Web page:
Israel showed me I have a place in the global Jewish community

Even though neither of my parents has been to Israel, my journey to Israel starts with them and their families. I am the result of the love shared between a Jewish man and a Catholic woman from opposite coasts of the United States.

After they were married, my parents made a bold decision: to raise their children with two faith practices. Their goal was to expose us to different spiritual ideas and traditions while infusing our young lives with the most important values from their respective religions. They allowed us to make our own judgments and decisions about religion and begin our own spiritual journeys.

I felt a strong connection to the Jewish community, and when I was a freshman in high school I decided that I wanted to continue only my Jewish spiritual journey. I became a bat mitzvah at age 15 in order to celebrate and learn more about my faith, but I still always had a feeling that something was missing.

College opened my eyes to new holidays, prayers and people. My college community allowed me to explore the intersections of my various identities. In the summer of 2015, I traveled to Israel for the first time through Birthright with a group of students from my university.

My experience was nothing short of incredible.

There is a prayer in Judaism that I have said in many different countries with countless people to mark different occasions or holidays that happen for the first time — the Shechehiyanu. After my group gazed upon the Old City and danced to beautiful music played by local musicians, I led our group in this blessing with tears streaming down my face. During that prayer, it hit me that I was in Jerusalem and another piece of my Jewish journey was being discovered. There was something so moving about this moment, with this group of people, in this historical and spiritual place that filled me with joy and gratitude. For 2½ weeks, I cherished each moment of the journey, knowing the importance that this trip held for my Jewish practice and faith.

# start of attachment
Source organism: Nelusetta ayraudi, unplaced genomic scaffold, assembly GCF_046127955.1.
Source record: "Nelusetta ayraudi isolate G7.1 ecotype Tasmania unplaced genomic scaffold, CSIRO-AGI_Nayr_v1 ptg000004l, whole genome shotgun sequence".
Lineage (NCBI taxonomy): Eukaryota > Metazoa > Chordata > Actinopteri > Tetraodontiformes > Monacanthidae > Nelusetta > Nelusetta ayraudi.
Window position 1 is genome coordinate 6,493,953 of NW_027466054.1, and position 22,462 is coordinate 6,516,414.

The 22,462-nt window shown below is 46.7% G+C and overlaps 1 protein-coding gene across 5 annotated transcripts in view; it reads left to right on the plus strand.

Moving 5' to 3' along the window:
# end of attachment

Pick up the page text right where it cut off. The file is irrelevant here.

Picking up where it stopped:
My parents made a bold decision: to raise their children with two faith practices.

My trip wasn’t just about the places I went; it was also about the people I met and the moments that deeply touched my soul. Sometimes, I close my eyes and hear the unique melody of Lecha Dodi I learned at a Sephardic synagogue in Jerusalem. Even though it is part of my father’s heritage, I had never experienced Shabbat in a Sephardic synagogue. I can feel that (literally) breathless moment at sunrise when I finally reached the top of Masada. I listen to the song “Golden Boy” by Nadav Guedj and I’m immediately transported to singing and dancing on hotel patios with people who remain some of my closest friends. I remember the laughter of the Ethiopian kids at a Beersheva absorption center — kids who are part of my Jewish family. Traveling to Israel gave me the feeling that I felt as a young girl trying to understand her faith: connectedness to a greater, global Jewish community.

I continue to draw connections within my own upbringing, identities and faith practice today. After my trip to Israel, I interned at Be’chol Lashon, a nonprofit organization based in San Francisco that celebrates the ethnic, racial and cultural diversity of the Jewish people. This was yet another life-changing experience. I met more Jews like me, from interfaith, multicultural families.

Now, after graduating from college, I work full time at Be’chol Lashon. I organize summer camp, holiday celebrations and international trips to bring the American diaspora community and lesser-known diaspora communities together for cultural exchange. My mom and dad are planning a trip to Israel this year, and I hope to join them.